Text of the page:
U.S. Department of Energy Office of Biological and Environmental Research

BER Research Highlights

Observational Analysis of Land-Atmosphere Coupling Provides Standards for Evaluating Climate Models
Published: January 28, 2014
Posted: August 11, 2014

Global climate model simulations of northern-hemisphere summer climate imply that soil moisture couples strongly with precipitation and other atmospheric variables in semi-arid regions such as the U.S. Southern Great Plains (SGP). The long-time dataset from the Atmospheric Radiation Measurement (ARM) SGP site near Lamont, Oklahoma, provided the data to evaluate these model predictions. In this study, U.S. Department of Energy (DOE) researchers at Lawrence Livermore National Laboratory estimated the strength of land-atmosphere coupling from correlations of soil moisture with a diverse set of atmospheric variables observed during the summers of 1997-2008 at the SGP site. Local soil moisture correlated significantly with surface evaporation, relative humidity, and temperature, as well as with the base heights of clouds in the atmospheric boundary layer. These correlations grew stronger as the soil increasingly dried out in the aftermath of precipitation events. Contrary to the climate model predictions, no significant correlation of soil moisture with subsequent precipitation events was found, indicating that the coupling between local soil conditions and precipitation initiation is too strong in the climate models. Further evaluation and development of the models’ land-surface and boundary layer parameterizations are needed to identify and address the specific reasons for these discrepancies.  The datasets of observed characteristics of SGP land-atmosphere coupling developed in this study will provide a basis for future diagnosis and improvement of the climate model parameterizations using a testbed framework developed by DOE researchers.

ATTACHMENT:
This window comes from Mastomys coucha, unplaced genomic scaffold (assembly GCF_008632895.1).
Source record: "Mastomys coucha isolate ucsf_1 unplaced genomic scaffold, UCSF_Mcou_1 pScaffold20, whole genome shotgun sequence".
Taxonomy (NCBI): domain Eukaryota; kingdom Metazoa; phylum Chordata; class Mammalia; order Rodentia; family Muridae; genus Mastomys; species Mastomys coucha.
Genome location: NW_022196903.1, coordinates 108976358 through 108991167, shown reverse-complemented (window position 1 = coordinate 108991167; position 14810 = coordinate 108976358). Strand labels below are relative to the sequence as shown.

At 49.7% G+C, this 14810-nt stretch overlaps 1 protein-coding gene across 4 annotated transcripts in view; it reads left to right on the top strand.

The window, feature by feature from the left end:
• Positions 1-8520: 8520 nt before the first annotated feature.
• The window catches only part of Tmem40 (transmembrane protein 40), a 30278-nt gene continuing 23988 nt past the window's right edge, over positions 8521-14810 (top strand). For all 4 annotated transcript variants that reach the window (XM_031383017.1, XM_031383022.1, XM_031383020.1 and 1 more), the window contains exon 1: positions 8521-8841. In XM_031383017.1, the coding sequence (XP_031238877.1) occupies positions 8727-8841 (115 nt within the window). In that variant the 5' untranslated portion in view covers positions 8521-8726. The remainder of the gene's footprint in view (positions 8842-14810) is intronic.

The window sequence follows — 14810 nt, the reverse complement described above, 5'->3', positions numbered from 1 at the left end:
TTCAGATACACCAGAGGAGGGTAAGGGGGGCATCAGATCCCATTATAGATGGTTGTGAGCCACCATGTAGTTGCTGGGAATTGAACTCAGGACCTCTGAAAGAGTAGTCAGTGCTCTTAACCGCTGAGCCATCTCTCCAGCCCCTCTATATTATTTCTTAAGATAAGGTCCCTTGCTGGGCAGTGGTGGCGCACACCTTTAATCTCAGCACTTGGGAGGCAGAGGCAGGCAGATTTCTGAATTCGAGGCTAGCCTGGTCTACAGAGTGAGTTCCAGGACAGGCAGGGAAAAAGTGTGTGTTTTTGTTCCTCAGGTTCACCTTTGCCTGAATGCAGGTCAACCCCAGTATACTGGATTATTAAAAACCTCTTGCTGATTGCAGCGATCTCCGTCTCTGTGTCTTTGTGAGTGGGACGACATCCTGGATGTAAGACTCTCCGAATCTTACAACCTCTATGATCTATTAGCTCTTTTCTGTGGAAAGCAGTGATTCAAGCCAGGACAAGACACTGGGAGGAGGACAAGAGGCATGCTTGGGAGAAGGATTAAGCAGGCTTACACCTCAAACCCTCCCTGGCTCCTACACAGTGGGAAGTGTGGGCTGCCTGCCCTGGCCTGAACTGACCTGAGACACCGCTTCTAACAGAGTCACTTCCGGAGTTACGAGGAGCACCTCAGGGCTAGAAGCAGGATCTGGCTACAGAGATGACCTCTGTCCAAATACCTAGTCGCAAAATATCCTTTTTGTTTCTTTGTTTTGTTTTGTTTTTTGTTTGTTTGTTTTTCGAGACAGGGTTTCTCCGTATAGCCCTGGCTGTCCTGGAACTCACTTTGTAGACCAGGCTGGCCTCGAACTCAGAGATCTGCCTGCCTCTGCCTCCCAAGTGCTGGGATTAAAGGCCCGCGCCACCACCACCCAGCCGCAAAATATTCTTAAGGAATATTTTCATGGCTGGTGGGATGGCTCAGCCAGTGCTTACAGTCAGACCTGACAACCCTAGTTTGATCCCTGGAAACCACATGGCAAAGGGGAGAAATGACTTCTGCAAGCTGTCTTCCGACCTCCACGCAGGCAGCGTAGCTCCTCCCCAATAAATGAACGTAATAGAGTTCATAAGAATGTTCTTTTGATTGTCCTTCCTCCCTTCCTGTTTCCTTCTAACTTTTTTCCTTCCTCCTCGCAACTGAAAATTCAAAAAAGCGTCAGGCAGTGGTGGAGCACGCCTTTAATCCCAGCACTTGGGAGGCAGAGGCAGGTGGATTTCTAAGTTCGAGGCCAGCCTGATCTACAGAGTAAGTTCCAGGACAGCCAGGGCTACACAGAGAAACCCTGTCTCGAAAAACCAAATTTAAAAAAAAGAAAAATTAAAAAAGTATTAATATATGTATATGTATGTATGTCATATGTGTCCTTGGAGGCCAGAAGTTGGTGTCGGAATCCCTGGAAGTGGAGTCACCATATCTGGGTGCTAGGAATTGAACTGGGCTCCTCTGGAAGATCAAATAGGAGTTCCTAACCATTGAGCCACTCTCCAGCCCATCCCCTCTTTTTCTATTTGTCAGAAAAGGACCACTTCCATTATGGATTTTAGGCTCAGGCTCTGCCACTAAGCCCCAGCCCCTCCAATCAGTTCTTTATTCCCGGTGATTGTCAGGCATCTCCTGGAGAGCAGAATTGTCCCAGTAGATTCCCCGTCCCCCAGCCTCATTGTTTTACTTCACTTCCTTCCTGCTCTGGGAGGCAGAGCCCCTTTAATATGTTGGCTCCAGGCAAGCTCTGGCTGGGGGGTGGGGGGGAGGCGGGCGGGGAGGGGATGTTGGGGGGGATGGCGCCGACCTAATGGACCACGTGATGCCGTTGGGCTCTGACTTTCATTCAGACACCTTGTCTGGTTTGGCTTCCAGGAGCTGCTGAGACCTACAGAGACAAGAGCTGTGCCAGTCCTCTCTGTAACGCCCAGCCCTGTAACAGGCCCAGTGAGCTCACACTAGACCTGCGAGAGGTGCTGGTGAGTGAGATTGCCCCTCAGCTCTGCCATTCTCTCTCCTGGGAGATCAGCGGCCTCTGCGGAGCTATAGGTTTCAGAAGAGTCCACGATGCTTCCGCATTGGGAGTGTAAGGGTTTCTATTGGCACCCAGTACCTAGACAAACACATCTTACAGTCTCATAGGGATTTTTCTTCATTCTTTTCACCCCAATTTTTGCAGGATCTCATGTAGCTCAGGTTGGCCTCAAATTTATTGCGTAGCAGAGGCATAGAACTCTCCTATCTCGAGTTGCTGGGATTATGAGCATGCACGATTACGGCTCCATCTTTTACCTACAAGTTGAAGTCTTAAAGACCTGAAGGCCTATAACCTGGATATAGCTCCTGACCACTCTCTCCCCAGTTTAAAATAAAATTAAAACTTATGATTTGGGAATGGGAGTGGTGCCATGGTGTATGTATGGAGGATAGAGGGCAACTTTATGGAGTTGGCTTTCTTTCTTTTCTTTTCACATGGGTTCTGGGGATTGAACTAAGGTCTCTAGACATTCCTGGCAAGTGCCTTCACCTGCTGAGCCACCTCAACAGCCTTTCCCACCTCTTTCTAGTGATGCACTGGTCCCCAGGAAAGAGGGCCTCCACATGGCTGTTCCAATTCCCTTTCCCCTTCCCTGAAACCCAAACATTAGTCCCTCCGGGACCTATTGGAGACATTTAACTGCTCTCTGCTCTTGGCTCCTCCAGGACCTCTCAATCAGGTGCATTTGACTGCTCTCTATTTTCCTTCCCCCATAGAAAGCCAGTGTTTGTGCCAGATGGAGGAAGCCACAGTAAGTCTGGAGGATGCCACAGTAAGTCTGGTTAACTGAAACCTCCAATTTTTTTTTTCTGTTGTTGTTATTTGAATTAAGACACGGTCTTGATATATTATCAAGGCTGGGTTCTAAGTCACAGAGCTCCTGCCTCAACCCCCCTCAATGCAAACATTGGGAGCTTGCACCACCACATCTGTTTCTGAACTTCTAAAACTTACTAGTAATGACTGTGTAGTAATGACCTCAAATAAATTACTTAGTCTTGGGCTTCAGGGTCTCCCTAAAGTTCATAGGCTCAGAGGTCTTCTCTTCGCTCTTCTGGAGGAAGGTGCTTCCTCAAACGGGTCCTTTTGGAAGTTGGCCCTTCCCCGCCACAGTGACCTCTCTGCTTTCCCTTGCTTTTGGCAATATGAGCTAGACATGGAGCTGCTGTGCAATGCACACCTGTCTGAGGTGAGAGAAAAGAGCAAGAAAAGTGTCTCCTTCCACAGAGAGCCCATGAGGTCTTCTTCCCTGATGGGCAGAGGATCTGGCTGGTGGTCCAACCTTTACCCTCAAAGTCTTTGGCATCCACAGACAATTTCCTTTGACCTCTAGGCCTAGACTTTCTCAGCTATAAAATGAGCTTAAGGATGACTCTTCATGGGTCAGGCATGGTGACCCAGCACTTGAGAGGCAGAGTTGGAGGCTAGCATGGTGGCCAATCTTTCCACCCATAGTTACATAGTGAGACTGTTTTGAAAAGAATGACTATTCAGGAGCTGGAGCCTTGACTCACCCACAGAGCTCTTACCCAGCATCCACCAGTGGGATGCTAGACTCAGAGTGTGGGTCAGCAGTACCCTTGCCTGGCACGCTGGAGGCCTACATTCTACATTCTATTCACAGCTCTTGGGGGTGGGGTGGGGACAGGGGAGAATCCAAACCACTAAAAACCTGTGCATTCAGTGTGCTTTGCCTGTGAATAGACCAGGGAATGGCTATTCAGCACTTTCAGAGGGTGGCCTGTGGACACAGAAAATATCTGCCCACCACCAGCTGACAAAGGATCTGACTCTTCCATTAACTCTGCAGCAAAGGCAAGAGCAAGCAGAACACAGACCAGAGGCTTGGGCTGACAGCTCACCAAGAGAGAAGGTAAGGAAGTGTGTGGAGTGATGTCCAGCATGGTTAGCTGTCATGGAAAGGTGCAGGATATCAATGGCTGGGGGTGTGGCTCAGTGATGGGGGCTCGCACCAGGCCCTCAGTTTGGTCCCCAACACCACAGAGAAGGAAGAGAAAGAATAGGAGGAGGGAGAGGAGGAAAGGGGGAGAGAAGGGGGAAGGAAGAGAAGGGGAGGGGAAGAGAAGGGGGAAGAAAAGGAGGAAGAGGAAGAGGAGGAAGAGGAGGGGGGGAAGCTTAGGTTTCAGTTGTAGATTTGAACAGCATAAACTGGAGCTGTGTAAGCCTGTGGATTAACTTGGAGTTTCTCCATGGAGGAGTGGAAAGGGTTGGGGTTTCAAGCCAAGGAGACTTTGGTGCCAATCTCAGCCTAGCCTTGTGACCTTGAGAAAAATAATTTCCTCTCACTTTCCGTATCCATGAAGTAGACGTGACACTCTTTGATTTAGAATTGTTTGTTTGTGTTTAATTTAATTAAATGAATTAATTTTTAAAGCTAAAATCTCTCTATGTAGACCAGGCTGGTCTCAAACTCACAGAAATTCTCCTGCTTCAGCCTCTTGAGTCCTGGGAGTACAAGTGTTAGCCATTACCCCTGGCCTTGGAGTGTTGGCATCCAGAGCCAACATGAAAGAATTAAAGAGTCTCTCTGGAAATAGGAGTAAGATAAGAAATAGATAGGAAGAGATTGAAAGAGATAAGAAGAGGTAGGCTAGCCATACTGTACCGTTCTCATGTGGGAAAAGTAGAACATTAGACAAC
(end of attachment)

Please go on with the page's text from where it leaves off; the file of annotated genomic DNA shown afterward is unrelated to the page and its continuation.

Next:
Reference: Phillips, T. J., and S.A. Klein. 2014. “Land-Atmosphere Coupling Manifested in Warm-Season Observations on the U.S. Southern Great Plains,” Journal of Geophysical Research—Atmospheres 119(2), 509-28. DOI:10.1002/2013/D020492. (Reference link)

Contact: Wanda Ferrell, SC-23.1, (301) 903-0043, Sally McFarlane, SC-23.1, (301) 903-0943
Topic Areas:

  • Research Area: Earth and Environmental Systems Modeling
  • Research Area: Atmospheric System Research
  • Facility: DOE ARM User Facility

Division: SC-23.1 Climate and Environmental Sciences Division, BER


BER supports basic research and scientific user facilities to advance DOE missions in energy and environment. More about BER

Recent Highlights

Aug 24, 2019
New Approach for Studying How Microbes Influence Their Environment
A diverse group of scientists suggests a common framework and targeting of known microbial processes [more...]

Aug 08, 2019
Nutrient-Hungry Peatland Microbes Reduce Carbon Loss Under Warmer Conditions
Enzyme production in peatlands reduces carbon lost to respiration under future high temperatures. [more...]

Aug 05, 2019
Amazon Forest Response to CO2 Fertilization Dependent on Plant Phosphorus Acquisition
AmazonFACE Model Intercomparison. The Science Plant growth is dependent on the availabi [more...]

Jul 29, 2019
A Slippery Slope: Soil Carbon Destabilization
Carbon gain or loss depends on the balance between competing biological, chemical, and physical reac [more...]

Jul 15, 2019
Field Evaluation of Gas Analyzers for Measuring Ecosystem Fluxes
How gas analyzer type and correction method impact measured fluxes. The Science A side- [more...]

List all highlights (possible long download time)